I ran into my friend J. on Wednesday, mordant Irish wit, labor organizer, ardent Bern-feeler, and, I suppose unfathomably to many of you, faithful Tomasky reader. It pained him a little, he said, to read my most recent column, in which I argued that the calendar and the math very strongly favored Hillary Clinton, and Bernie Sanders should by all means continue to press his case for as long as he wants to but should pull back on criticizing her, since it looks very much like she’s going to be the nominee.
It pained him, he said, because try as he might he couldn’t really argue with it. Well, I said, if it’s any consolation to you, I’m getting hammered by Bernie people on Twitter. He looked at me with surprise. Really, he said; for that column? What was so objectionable about that?
The real-life answer is, nothing. Yeah, yeah, the headline; Bernie needs to “get in line.” I don’t write the headlines, usually (I sometimes do but didn’t write that one, or this one), but I’m not distancing myself from it either because good headlines do slightly oversell the copy below and get people to click and read. So I can see how that headline got people worked up.
But look. People feel passionately about Sanders. Fine. I can appreciate that. What I cannot appreciate is the imputing of foul and malevolent motives to those of us who don’t feel passionately about him. And I just don’t. I don’t have anything against him, and I’m glad he jumped in. But to me, his politics are much more gestural than concrete. He doesn’t get his hands dirty.
News flash: There are people in this country, of whom I am one, who think Hillary Clinton has plenty of flaws but also just honestly think she’s a more electable candidate than Sanders. And even more heretically, here’s news flash number two: There are people in this country, of whom I am again one, who just honestly think that Hillary Clinton would be a better president than Bernie Sanders would be!
I don’t think Sanders could withstand a billion-dollar onslaught from the right, as I’ve written before. I think they’d just murder him on the tax increases he’s proposing, and honestly, Sandersfolk, if you don’t give consideration to this question, you are doing yourself and your preferred candidate no favors. I’m open to hearing a smart argument against my position, but I haven’t heard one yet. “But the current polls say…” sure isn’t it, and “people’s revolution” isn’t it either, at least until he wins some primaries in some big, important states.
As for governing, well, it’s true that a Republican Congress would oppose both of them equally implacably. But running the executive branch is about a lot more than trying to pass big legislation. Big legislation isn’t even half of what the executive branch does. Sanders’s portfolio of issues that he cares about is far narrower than Clinton’s, and I have utterly no doubt that she would be more engaged in the minutiae of energy policy and land policy and what the FDA decides and all kinds of things that the executive branch does. And fine, they’re not breaking up the banks, but they’re really important things, and she knows them inside out, and he hasn’t shown any evidence that he’s very interested in them. On the Flint water situation, for example, she kicked his ass—she had like 10 ideas about things that needed to change, and he just growled that the governor had to resign.
The fact is that he hasn’t been an active senator. Here is his 2015 report card from govtrack.us, a nonpartisan website that tracks all matters legislative. Sanders’s “leadership score,” his ability to get others to cosponsor his bills, was the second-lowest in the Senate among senators serving 10 or more years. He got zero bills out of committee. On writing bills that won bipartisan cosponsors, he was dead last.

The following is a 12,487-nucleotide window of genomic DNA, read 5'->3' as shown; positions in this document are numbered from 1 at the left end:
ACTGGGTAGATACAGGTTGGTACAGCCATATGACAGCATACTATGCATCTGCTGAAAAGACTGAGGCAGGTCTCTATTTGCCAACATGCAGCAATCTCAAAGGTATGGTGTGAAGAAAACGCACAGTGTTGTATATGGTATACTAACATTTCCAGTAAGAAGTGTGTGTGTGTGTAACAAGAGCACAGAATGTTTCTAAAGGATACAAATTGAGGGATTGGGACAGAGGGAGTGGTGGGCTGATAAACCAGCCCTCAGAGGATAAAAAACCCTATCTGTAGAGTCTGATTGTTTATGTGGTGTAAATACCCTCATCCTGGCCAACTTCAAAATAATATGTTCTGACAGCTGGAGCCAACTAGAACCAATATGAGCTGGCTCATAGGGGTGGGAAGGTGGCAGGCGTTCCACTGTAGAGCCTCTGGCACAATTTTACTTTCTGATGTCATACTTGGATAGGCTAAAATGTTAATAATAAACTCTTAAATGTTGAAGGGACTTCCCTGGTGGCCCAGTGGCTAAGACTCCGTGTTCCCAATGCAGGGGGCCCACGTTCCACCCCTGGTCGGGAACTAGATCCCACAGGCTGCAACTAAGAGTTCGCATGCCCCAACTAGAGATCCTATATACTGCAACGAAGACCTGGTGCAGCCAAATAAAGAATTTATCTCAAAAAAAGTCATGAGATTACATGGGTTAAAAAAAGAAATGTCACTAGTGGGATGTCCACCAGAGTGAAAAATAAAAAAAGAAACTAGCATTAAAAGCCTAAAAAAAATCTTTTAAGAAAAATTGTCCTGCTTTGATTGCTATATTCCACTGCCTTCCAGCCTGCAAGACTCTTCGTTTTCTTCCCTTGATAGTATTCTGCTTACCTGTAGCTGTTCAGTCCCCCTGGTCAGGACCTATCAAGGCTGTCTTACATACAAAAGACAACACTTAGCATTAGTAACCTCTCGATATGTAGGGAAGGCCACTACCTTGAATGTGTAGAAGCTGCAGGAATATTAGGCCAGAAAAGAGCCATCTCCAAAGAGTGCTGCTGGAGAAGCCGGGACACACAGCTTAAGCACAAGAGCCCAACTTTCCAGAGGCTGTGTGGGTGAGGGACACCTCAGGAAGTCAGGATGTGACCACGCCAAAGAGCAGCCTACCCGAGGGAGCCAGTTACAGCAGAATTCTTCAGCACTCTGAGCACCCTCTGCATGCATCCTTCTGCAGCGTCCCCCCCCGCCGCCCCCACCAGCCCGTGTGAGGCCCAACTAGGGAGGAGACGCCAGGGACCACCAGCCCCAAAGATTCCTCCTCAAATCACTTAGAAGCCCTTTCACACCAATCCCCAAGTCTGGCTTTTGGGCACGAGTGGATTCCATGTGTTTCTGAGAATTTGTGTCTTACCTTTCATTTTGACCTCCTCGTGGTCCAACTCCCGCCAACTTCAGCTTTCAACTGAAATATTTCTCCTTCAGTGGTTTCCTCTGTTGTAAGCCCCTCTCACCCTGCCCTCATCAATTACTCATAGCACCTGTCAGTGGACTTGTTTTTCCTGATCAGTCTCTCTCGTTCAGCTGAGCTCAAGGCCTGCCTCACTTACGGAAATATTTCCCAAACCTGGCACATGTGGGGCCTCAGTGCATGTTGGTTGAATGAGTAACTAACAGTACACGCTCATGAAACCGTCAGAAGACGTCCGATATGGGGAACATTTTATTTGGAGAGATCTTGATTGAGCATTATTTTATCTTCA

Now you might argue, indeed I might argue, that given the nature of that crowd, that’s actually a feather in his cap. But the man is running for president. He’s going to have to work with those people. And he wasn’t 41st or 59th or 76th. He was last. Mike Lee and Ted Cruz had better scores. Bernie’s score was 0. Yeah, yeah, I know. None of this matters. He speaks truth to power. And such clean hands!
On foreign policy, I agree with him, not her, on Iraq, and I think she cast a cowardly vote on Iraq, which I’ve written many times. But foreign policy is a lot more than that one vote, and I don’t think he cares very much about it, and he’d be in over his head. And anyway, many actual leftists regard Sanders as an imperialist hypocrite. Read this, if you dare.
So that’s my take. It has nothing to do with loving Hillary Clinton or getting DNC talking points (by the way, I think Debbie Wasserman Schultz, payday-lender enabler, should resign from the DNC) or pining for invites to those mythic Georgetown cocktail parties that I get invited to maybe three times a year and go to maybe once. It’s just my take.
But wait, here’s yet a third news flash, and something I can guarantee you you’d never hear from my Berniebro critics, so adamantly certain that their way of thinking is the one true way: I could be wrong! She could win the nomination and be a terrible general-election candidate. Or she could become president and be an ineffectual one-termer. Or he could turn out to be able to out-Trump Trump. Or maybe he could win and be the greatest foreign-policy president in history. I haven’t the slightest idea. But none of you Sanders supporters has the slightest idea of what the future holds either. We just have our opinions.
But don’t tell that to most Sanders people. They know. No—they know, in italics. What bullshit. This is just a disagreement. Raising it to anything greater than that is childish.